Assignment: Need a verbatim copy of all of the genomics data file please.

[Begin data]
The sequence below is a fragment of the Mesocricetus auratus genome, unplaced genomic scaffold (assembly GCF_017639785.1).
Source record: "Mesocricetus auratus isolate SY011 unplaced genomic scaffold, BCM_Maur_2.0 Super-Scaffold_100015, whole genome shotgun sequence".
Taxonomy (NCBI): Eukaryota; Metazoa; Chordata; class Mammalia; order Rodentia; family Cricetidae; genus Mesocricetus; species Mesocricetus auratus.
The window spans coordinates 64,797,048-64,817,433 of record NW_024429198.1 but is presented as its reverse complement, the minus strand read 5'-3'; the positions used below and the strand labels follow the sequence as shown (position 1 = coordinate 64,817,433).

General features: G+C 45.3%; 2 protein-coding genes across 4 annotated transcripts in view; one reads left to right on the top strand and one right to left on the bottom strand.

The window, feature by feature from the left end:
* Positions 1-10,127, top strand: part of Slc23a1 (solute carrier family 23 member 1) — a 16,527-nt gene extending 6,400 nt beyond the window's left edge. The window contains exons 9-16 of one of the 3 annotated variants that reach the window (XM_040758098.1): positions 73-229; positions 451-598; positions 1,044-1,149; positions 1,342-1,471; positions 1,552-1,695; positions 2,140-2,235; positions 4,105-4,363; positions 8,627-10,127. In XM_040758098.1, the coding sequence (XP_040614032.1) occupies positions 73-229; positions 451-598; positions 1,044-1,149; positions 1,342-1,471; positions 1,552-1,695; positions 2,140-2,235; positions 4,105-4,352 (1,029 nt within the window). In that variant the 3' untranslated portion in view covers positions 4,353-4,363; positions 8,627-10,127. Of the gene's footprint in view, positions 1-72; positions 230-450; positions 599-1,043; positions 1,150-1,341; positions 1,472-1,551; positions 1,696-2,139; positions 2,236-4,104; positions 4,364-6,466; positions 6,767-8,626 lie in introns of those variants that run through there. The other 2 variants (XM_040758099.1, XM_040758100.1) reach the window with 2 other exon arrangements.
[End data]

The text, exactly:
The sequence below is a fragment of the Mesocricetus auratus genome, unplaced genomic scaffold (assembly GCF_017639785.1).
Source record: "Mesocricetus auratus isolate SY011 unplaced genomic scaffold, BCM_Maur_2.0 Super-Scaffold_100015, whole genome shotgun sequence".
Taxonomy (NCBI): Eukaryota; Metazoa; Chordata; class Mammalia; order Rodentia; family Cricetidae; genus Mesocricetus; species Mesocricetus auratus.
The window spans coordinates 64,797,048-64,817,433 of record NW_024429198.1 but is presented as its reverse complement, the minus strand read 5'-3'; the positions used below and the strand labels follow the sequence as shown (position 1 = coordinate 64,817,433).

General features: G+C 45.3%; 2 protein-coding genes across 4 annotated transcripts in view; one reads left to right on the top strand and one right to left on the bottom strand.

The window, feature by feature from the left end:
* Positions 1-10,127, top strand: part of Slc23a1 (solute carrier family 23 member 1) — a 16,527-nt gene extending 6,400 nt beyond the window's left edge. The window contains exons 9-16 of one of the 3 annotated variants that reach the window (XM_040758098.1): positions 73-229; positions 451-598; positions 1,044-1,149; positions 1,342-1,471; positions 1,552-1,695; positions 2,140-2,235; positions 4,105-4,363; positions 8,627-10,127. In XM_040758098.1, the coding sequence (XP_040614032.1) occupies positions 73-229; positions 451-598; positions 1,044-1,149; positions 1,342-1,471; positions 1,552-1,695; positions 2,140-2,235; positions 4,105-4,352 (1,029 nt within the window). In that variant the 3' untranslated portion in view covers positions 4,353-4,363; positions 8,627-10,127. Of the gene's footprint in view, positions 1-72; positions 230-450; positions 599-1,043; positions 1,150-1,341; positions 1,472-1,551; positions 1,696-2,139; positions 2,236-4,104; positions 4,364-6,466; positions 6,767-8,626 lie in introns of those variants that run through there. The other 2 variants (XM_040758099.1, XM_040758100.1) reach the window with 2 other exon arrangements.